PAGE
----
Robinson Huron Treaty Annuity case headed to Supreme Court
Case centres on 1850 treaty which promised resource wealth share with Indigenous people
Ontario will appeal the Robinson Huron Treaty Annuity Case to the Supreme Court.
The case was upheld by both the Ontario Superior Court and then the Ontario Court of Appeal.
It centres on the 1850 treaty which promised to share the resource wealth of northern Ontario with Indigenous people. The annuity has remained at $4 per person since 1874.
The 21 First Nations involved said that amount needs to be re-negotiated, and the courts have agreed.
Mike Restoule is the chair of the Robinson-Huron Treaty Litigation Fund.
"And it basically goes back to a colonial stand in terms of dealing with First Nations," he said.
"In other words, Ontario seems to feel that they are the Crown and they're the only ones who can make a decision on how much compensation is to be paid to First Nations based on the treaty wording."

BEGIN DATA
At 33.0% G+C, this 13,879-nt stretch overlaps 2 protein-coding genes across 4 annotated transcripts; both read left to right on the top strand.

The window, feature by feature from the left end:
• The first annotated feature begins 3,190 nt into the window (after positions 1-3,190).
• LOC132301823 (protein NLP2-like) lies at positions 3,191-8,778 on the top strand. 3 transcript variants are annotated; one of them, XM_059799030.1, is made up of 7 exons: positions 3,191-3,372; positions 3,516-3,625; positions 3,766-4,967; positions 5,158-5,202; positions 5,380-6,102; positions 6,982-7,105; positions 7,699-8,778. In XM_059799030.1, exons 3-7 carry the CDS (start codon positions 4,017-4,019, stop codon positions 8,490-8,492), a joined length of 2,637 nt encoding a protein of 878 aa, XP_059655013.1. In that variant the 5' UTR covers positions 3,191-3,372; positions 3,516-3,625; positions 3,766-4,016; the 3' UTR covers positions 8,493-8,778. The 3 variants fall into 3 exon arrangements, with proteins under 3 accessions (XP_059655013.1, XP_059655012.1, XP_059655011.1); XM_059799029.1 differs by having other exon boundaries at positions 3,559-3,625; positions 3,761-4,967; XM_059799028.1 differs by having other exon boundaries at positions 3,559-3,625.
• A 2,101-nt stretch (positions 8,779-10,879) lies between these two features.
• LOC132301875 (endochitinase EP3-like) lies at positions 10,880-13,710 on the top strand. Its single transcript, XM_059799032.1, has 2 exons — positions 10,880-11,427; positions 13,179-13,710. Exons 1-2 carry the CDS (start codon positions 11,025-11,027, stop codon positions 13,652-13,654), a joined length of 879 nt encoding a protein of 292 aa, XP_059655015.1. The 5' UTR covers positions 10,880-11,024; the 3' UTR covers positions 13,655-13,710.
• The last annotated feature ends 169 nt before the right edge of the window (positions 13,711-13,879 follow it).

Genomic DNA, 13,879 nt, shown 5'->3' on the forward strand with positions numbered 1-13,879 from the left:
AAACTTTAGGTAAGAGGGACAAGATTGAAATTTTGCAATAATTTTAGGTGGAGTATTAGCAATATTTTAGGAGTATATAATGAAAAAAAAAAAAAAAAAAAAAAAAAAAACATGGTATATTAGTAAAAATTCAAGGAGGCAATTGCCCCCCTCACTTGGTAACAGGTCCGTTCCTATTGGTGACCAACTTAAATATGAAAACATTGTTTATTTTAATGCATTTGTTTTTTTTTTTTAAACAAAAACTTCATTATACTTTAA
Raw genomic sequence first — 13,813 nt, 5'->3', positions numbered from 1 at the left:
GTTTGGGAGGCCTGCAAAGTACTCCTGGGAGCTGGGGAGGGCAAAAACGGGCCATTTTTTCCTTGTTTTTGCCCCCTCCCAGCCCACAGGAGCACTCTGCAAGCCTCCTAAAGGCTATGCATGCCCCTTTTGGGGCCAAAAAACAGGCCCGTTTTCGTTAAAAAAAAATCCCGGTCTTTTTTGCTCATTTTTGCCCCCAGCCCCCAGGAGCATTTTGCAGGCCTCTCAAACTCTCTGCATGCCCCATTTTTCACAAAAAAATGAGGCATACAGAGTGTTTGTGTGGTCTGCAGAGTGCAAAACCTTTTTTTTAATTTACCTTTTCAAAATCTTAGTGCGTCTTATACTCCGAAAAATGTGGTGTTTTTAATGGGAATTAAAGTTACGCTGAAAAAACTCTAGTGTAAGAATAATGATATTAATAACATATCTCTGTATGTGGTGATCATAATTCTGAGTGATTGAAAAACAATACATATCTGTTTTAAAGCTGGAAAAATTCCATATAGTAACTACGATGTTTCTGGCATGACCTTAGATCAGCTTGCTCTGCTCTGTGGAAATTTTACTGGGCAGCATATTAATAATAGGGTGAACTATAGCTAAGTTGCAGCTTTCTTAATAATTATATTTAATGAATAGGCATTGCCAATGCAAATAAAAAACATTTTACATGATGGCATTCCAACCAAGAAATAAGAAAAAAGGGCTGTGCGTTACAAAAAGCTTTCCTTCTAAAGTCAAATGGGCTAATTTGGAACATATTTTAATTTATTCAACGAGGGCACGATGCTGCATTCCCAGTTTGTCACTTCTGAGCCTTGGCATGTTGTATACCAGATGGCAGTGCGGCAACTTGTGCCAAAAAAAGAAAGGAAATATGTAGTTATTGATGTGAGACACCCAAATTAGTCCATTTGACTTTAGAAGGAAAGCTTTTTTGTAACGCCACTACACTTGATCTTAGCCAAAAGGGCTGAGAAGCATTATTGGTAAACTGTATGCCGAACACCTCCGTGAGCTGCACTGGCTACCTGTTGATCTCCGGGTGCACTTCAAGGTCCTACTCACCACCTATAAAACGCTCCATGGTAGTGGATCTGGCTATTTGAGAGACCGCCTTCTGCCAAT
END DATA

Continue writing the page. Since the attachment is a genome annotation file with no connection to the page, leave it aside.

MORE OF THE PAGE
He said he believes the appeal is a delay tactic.
"I think there's a provincial election on the horizon and they don't want anything that might impact their campaign for re-election that's why they've punted this upfield," he said.
Restoule said the federal government is not appealing its part in the case, but it is refusing to negotiate until Ontario is at the table.
'Treaty interpretation and obligations'
In a statement, the Ministry of the Attorney General said it is seeking clarification.
"The Court of Appeal decided a number of important legal questions and Ontario is seeking to have the Supreme Court of Canada provide clarification on key issues of treaty interpretation and obligations," the ministry stated.
"Further details of Ontario's position on the appeal will be available when the factum is filed with the Supreme Court of Canada, if leave to appeal is granted."